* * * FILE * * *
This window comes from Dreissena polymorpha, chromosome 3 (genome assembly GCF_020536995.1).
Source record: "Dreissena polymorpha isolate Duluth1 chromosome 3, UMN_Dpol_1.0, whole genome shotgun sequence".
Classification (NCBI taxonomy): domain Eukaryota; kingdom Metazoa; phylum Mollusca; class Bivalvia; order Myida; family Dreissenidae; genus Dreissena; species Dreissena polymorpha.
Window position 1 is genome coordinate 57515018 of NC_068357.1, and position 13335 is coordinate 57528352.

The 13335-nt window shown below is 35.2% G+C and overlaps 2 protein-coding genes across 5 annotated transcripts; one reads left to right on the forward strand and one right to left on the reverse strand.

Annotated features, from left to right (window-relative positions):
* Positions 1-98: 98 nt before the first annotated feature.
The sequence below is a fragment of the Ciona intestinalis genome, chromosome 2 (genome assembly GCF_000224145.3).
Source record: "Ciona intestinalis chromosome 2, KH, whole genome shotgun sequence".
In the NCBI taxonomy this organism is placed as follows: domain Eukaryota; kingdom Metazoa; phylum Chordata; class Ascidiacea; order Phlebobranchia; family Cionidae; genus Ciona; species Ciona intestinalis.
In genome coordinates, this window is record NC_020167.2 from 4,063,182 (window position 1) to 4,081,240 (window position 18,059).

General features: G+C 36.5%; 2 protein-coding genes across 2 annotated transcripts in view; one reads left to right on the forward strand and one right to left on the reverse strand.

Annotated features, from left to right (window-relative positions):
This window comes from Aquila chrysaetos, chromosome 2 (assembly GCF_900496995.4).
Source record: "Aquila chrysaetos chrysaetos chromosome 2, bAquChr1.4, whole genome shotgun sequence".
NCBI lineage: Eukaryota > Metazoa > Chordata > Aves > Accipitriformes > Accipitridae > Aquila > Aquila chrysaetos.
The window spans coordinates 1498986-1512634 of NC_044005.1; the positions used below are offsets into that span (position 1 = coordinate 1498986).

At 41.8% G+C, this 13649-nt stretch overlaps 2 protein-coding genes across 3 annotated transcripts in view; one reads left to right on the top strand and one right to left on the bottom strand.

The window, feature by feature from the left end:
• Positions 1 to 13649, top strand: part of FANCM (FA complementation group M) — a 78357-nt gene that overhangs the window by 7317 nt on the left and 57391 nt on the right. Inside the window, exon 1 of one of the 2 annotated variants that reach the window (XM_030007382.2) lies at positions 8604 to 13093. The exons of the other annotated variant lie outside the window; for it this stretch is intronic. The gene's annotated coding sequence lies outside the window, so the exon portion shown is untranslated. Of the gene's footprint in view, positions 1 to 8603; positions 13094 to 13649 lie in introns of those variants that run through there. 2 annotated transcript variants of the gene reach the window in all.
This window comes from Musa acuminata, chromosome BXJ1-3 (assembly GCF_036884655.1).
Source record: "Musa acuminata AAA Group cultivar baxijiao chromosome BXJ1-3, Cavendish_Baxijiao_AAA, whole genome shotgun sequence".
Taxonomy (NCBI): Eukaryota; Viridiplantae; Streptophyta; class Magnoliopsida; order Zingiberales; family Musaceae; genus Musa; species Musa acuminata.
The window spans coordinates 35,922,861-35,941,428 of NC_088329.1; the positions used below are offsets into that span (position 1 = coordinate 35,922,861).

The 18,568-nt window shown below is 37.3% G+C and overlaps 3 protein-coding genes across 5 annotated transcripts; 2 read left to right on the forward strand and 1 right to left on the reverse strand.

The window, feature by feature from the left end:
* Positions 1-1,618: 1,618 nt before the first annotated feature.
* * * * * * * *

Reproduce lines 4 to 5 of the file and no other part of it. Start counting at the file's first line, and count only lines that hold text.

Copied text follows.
Window position 1 is genome coordinate 57515018 of NC_068357.1, and position 13335 is coordinate 57528352.

The 13335-nt window shown below is 35.2% G+C and overlaps 2 protein-coding genes across 5 annotated transcripts; one reads left to right on the forward strand and one right to left on the reverse strand.